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My user table has over 26 columns, is that normal? The db is already normalized to the 3rd level when this user table caught my eye. Is having 26 columns ok or is there some other optimization technique you use when designing your db that I should be doing?

More: What's meant by Partitioning your table?

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Well, if you have to store 26 unique attributes of a user, there is nothing wrong with having 26 columns :) What I want to say: We can't tell something about it without knowing the context. But I think you can simply figure it out yourself just by going through each of the normalization steps. – Quasdunk Nov 25 '11 at 16:43
Always post DDL when you're asking a question like this. Normalization is based on dependencies; normalization never asks "How many columns are there?". – Mike Sherrill 'Cat Recall' Dec 7 '11 at 6:02
up vote 4 down vote accepted

there's nothing wrong with 26 columns but if they are rarely used then its different.

instead of using 26 columns, you take the one that you use less and group them using a serialize string.

change the field to a text field and then in your code you can de-serialize them and use them. if you need to update, you update the array (from your code) and then serialize it and save it to the database.

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What's the advantage of this approach? Those "rarely-used" (do you mean usually-NULL or rarely-queried?) columns aren't likely to impact your database's performance. But querying serialized data will be a PITA. :) – Dan J Nov 25 '11 at 16:50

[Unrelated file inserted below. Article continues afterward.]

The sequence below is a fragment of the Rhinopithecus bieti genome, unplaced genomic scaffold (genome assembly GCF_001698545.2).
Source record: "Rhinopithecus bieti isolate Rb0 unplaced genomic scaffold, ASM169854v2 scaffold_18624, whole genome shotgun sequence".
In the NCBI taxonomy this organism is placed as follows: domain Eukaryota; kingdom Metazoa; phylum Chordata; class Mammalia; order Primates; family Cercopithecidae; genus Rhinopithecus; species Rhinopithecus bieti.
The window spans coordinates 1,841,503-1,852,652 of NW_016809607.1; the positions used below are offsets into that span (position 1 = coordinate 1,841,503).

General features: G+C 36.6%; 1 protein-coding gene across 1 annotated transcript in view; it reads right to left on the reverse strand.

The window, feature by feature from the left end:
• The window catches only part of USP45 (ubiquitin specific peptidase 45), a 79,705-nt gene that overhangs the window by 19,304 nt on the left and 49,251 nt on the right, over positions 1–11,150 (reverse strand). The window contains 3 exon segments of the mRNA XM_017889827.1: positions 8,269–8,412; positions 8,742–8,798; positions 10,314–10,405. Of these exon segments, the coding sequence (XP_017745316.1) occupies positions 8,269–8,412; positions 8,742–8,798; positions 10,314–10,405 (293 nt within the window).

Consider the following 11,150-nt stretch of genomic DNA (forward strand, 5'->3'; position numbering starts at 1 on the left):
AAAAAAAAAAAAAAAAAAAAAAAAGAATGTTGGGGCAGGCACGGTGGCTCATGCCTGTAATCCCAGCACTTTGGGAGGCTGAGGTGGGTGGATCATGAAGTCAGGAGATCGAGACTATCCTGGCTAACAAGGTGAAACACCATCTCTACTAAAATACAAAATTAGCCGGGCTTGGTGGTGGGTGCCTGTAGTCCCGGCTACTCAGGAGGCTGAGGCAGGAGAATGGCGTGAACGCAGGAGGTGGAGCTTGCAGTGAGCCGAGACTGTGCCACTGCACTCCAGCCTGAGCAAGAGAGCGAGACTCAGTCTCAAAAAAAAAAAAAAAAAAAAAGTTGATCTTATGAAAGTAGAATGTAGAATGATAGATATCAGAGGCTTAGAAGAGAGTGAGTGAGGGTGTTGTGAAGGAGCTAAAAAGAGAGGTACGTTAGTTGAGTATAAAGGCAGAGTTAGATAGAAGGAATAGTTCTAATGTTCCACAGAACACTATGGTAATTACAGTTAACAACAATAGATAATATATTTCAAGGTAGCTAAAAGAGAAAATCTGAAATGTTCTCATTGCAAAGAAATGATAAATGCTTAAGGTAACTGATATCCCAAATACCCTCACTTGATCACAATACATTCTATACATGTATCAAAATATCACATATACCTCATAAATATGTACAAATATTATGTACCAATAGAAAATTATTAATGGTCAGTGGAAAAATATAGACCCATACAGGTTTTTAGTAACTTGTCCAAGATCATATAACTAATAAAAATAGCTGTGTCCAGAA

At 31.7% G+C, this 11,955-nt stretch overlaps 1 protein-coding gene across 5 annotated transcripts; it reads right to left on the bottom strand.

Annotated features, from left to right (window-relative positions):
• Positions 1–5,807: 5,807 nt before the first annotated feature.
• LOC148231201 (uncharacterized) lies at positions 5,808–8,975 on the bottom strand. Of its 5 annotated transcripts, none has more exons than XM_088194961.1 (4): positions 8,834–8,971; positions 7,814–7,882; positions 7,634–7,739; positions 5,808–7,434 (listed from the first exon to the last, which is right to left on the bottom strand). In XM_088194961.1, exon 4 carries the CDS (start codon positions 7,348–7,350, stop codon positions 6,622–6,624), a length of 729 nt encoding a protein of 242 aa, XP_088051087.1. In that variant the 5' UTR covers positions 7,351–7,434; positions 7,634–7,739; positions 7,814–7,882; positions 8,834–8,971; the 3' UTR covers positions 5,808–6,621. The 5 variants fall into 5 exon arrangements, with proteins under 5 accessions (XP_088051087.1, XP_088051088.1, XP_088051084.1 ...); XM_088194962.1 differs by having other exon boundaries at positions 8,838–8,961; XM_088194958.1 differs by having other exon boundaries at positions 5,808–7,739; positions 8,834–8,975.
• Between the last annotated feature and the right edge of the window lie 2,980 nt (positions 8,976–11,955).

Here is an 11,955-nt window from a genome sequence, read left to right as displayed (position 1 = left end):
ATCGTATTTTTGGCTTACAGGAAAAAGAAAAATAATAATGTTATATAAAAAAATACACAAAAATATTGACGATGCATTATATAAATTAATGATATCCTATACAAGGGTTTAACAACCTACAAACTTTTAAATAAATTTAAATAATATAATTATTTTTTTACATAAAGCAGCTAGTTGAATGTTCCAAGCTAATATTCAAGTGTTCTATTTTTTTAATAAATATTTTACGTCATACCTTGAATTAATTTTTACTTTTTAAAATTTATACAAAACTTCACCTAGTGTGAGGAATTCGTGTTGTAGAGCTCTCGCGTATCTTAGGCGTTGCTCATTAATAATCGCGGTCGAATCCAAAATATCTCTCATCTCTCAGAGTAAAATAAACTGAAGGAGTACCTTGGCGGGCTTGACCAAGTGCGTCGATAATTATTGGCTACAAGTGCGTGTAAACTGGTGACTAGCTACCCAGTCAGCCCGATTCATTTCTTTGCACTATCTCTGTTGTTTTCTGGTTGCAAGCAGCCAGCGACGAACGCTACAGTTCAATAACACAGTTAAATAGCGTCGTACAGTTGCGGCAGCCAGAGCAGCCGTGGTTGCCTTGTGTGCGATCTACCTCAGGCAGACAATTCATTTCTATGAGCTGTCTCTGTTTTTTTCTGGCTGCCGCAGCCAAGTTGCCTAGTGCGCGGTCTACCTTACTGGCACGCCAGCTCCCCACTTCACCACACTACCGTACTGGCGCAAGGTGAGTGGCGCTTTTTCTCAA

What you're saying is I can combine the values of fields of what I think will be the slowest moving columns. By grouping them you mean saving them as a string in PHP then putting that string to the db? I've never done this before...sounds cheezy. – enchance Nov 25 '11 at 16:53
i mean if you have for example: background color the value does not change often so you select + deserialize then use it. queyring serialize data is the same as a string but you simply have to serialize on inserts and reverse on read. PLUS: if you need to add more columns, you dont have to ALTER tables, you just add an KEY in the array and you are done – Gabriel Nov 25 '11 at 16:56
As @djacobson says this seems to introduce unnecessary complexity for the sake of removing a few columns. – Jim Nov 25 '11 at 17:32
This is a TERRIBLE recommendation - you can't validate data in the serialized field at the database level (data type, nullability), you can't index it, and if it turns up in the "where" clause, the performance will be poor. – Neville K Jan 9 '13 at 13:28

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